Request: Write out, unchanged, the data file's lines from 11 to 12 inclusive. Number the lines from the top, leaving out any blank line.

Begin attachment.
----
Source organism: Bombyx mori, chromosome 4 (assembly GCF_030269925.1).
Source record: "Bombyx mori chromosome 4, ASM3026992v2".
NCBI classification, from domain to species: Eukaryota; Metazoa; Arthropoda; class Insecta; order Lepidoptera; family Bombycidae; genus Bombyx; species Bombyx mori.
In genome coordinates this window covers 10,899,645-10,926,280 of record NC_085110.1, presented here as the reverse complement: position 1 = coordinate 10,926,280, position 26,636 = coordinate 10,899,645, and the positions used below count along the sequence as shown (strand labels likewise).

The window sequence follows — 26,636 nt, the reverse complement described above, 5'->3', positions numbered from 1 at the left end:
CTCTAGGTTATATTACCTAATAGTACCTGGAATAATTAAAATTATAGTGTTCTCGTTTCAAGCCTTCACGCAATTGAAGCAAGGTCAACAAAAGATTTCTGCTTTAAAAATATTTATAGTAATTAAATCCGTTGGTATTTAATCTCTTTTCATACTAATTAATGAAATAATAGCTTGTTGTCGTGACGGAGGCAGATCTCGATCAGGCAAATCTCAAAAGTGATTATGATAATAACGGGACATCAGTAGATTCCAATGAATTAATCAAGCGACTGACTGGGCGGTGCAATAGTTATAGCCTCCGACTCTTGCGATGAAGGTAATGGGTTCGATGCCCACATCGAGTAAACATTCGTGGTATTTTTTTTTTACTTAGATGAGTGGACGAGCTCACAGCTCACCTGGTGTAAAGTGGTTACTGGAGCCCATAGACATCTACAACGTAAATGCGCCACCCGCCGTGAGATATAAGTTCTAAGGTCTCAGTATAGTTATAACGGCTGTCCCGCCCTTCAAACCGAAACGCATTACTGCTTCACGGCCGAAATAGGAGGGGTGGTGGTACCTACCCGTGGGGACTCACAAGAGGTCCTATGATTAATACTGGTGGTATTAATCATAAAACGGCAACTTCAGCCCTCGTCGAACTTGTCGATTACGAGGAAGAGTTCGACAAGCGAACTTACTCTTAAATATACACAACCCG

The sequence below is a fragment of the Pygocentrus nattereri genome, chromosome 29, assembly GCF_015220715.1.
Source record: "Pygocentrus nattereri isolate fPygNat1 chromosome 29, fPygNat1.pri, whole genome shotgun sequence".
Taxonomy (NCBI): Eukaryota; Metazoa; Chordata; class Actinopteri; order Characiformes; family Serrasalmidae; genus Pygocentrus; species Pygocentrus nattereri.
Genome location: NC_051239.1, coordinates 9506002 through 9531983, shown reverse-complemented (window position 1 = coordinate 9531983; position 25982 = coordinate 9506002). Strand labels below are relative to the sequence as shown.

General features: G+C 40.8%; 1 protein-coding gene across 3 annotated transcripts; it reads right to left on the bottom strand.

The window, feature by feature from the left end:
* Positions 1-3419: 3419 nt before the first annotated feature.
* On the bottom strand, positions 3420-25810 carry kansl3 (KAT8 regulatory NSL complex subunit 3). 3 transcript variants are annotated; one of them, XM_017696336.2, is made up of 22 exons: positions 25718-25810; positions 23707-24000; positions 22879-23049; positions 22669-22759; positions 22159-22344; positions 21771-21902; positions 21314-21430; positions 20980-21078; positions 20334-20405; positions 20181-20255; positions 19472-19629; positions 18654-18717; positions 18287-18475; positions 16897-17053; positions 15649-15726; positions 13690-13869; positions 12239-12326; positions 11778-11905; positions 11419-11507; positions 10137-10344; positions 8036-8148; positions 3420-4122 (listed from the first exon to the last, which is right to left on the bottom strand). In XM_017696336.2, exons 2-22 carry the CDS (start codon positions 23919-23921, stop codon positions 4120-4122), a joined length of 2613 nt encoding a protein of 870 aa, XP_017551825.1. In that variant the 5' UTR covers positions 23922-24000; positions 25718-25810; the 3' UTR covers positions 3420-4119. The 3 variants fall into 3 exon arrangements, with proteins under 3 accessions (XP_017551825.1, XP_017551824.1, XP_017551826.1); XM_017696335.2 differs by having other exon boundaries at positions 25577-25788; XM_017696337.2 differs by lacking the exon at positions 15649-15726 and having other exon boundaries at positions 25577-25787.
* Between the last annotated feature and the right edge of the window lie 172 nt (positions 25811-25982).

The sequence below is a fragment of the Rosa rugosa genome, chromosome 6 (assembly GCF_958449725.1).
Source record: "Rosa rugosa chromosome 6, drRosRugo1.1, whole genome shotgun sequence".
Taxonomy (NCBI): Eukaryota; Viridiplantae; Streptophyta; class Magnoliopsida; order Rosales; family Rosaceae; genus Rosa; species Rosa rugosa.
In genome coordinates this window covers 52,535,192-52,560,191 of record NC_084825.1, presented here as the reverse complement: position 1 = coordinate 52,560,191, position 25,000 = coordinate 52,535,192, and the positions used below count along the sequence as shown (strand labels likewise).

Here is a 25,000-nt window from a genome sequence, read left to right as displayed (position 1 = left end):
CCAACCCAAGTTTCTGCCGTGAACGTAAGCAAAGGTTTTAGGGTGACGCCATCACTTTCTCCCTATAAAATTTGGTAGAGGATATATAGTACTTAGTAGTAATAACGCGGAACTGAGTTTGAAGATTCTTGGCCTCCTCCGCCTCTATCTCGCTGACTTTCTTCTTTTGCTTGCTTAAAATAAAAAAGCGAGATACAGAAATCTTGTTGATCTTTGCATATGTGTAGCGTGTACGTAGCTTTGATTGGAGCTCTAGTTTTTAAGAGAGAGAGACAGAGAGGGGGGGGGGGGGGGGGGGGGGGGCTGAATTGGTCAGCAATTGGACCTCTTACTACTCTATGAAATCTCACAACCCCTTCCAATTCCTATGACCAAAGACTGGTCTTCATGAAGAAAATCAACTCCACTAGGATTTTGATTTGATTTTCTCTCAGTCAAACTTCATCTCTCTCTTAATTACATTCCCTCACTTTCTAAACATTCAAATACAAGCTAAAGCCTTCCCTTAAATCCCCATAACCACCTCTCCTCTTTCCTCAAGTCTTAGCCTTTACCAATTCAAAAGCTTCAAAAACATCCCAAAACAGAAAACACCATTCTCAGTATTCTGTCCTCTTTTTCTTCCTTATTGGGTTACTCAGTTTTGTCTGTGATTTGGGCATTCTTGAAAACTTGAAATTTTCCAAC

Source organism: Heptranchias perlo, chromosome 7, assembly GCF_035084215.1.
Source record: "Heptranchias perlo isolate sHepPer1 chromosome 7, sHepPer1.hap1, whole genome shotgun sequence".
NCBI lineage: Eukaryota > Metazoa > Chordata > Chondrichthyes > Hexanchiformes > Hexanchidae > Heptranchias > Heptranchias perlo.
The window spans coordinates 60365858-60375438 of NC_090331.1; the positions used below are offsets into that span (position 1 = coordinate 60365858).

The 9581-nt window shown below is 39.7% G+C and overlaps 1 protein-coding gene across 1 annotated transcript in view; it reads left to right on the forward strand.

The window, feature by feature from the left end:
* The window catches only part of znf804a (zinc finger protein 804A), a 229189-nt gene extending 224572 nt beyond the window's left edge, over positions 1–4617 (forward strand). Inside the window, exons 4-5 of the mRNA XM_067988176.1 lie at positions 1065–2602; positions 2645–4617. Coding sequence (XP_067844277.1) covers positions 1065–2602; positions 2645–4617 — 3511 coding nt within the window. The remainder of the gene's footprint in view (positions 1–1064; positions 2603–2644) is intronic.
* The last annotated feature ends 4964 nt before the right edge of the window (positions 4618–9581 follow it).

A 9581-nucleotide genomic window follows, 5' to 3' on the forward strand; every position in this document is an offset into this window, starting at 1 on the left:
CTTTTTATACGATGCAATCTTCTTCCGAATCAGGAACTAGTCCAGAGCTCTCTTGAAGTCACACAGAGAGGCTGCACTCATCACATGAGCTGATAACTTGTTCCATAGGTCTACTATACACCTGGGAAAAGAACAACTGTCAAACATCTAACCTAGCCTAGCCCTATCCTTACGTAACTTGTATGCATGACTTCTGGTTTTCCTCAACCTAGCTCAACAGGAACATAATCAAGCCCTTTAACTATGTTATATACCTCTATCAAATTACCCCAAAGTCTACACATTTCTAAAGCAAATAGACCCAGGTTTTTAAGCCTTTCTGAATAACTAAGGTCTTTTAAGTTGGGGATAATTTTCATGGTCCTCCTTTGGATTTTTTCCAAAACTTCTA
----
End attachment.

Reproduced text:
General features: G+C 40.8%; 1 protein-coding gene across 3 annotated transcripts; it reads right to left on the bottom strand.

The window, feature by feature from the left end: